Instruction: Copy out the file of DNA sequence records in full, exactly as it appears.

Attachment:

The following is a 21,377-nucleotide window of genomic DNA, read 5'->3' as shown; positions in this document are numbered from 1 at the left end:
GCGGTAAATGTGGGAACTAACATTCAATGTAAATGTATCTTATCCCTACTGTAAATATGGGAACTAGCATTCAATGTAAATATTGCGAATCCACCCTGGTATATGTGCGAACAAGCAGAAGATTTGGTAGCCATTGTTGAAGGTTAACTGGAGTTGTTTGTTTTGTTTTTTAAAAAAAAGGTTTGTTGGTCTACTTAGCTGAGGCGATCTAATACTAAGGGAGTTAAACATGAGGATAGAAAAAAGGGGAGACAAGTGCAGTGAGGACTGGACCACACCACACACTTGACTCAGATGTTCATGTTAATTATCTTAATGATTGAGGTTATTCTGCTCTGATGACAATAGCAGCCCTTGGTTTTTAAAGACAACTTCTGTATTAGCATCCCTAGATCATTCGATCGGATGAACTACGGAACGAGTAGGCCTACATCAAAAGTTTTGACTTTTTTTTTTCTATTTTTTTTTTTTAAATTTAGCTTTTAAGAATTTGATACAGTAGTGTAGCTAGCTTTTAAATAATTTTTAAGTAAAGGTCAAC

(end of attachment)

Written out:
The following is a 21,377-nucleotide window of genomic DNA, read 5'->3' as shown; positions in this document are numbered from 1 at the left end:
GCGGTAAATGTGGGAACTAACATTCAATGTAAATGTATCTTATCCCTACTGTAAATATGGGAACTAGCATTCAATGTAAATATTGCGAATCCACCCTGGTATATGTGCGAACAAGCAGAAGATTTGGTAGCCATTGTTGAAGGTTAACTGGAGTTGTTTGTTTTGTTTTTTAAAAAAAAGGTTTGTTGGTCTACTTAGCTGAGGCGATCTAATACTAAGGGAGTTAAACATGAGGATAGAAAAAAGGGGAGACAAGTGCAGTGAGGACTGGACCACACCACACACTTGACTCAGATGTTCATGTTAATTATCTTAATGATTGAGGTTATTCTGCTCTGATGACAATAGCAGCCCTTGGTTTTTAAAGACAACTTCTGTATTAGCATCCCTAGATCATTCGATCGGATGAACTACGGAACGAGTAGGCCTACATCAAAAGTTTTGACTTTTTTTTTTCTATTTTTTTTTTTTAAATTTAGCTTTTAAGAATTTGATACAGTAGTGTAGCTAGCTTTTAAATAATTTTTAAGTAAAGGTCAAC